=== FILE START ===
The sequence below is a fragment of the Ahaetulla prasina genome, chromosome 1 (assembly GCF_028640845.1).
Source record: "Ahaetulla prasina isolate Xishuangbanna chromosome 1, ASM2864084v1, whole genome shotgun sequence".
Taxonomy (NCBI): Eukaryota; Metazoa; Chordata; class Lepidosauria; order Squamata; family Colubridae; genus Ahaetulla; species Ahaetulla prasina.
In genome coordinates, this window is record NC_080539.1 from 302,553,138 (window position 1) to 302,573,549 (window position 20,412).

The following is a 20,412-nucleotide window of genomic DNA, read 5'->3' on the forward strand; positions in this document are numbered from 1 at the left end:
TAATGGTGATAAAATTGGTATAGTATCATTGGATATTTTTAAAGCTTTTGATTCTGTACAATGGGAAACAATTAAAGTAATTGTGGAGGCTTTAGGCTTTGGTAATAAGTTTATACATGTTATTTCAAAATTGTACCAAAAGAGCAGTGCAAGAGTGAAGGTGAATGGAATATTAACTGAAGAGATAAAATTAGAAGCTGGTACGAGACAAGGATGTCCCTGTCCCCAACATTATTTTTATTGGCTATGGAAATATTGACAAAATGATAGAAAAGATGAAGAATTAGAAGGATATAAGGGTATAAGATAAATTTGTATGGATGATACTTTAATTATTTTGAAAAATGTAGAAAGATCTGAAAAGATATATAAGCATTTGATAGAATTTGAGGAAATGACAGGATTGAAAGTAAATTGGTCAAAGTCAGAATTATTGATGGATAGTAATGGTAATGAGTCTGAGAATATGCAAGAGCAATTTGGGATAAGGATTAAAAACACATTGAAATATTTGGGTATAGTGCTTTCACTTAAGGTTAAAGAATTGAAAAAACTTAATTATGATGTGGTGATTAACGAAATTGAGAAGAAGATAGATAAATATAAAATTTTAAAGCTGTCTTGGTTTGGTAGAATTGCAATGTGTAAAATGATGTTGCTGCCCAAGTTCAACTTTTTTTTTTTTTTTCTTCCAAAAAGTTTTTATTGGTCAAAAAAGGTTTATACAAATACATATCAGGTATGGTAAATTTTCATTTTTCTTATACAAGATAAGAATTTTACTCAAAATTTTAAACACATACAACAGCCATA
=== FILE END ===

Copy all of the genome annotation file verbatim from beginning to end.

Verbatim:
The sequence below is a fragment of the Ahaetulla prasina genome, chromosome 1 (assembly GCF_028640845.1).
Source record: "Ahaetulla prasina isolate Xishuangbanna chromosome 1, ASM2864084v1, whole genome shotgun sequence".
Taxonomy (NCBI): Eukaryota; Metazoa; Chordata; class Lepidosauria; order Squamata; family Colubridae; genus Ahaetulla; species Ahaetulla prasina.
In genome coordinates, this window is record NC_080539.1 from 302,553,138 (window position 1) to 302,573,549 (window position 20,412).

The following is a 20,412-nucleotide window of genomic DNA, read 5'->3' on the forward strand; positions in this document are numbered from 1 at the left end:
TAATGGTGATAAAATTGGTATAGTATCATTGGATATTTTTAAAGCTTTTGATTCTGTACAATGGGAAACAATTAAAGTAATTGTGGAGGCTTTAGGCTTTGGTAATAAGTTTATACATGTTATTTCAAAATTGTACCAAAAGAGCAGTGCAAGAGTGAAGGTGAATGGAATATTAACTGAAGAGATAAAATTAGAAGCTGGTACGAGACAAGGATGTCCCTGTCCCCAACATTATTTTTATTGGCTATGGAAATATTGACAAAATGATAGAAAAGATGAAGAATTAGAAGGATATAAGGGTATAAGATAAATTTGTATGGATGATACTTTAATTATTTTGAAAAATGTAGAAAGATCTGAAAAGATATATAAGCATTTGATAGAATTTGAGGAAATGACAGGATTGAAAGTAAATTGGTCAAAGTCAGAATTATTGATGGATAGTAATGGTAATGAGTCTGAGAATATGCAAGAGCAATTTGGGATAAGGATTAAAAACACATTGAAATATTTGGGTATAGTGCTTTCACTTAAGGTTAAAGAATTGAAAAAACTTAATTATGATGTGGTGATTAACGAAATTGAGAAGAAGATAGATAAATATAAAATTTTAAAGCTGTCTTGGTTTGGTAGAATTGCAATGTGTAAAATGATGTTGCTGCCCAAGTTCAACTTTTTTTTTTTTTTTCTTCCAAAAAGTTTTTATTGGTCAAAAAAGGTTTATACAAATACATATCAGGTATGGTAAATTTTCATTTTTCTTATACAAGATAAGAATTTTACTCAAAATTTTAAACACATACAACAGCCATA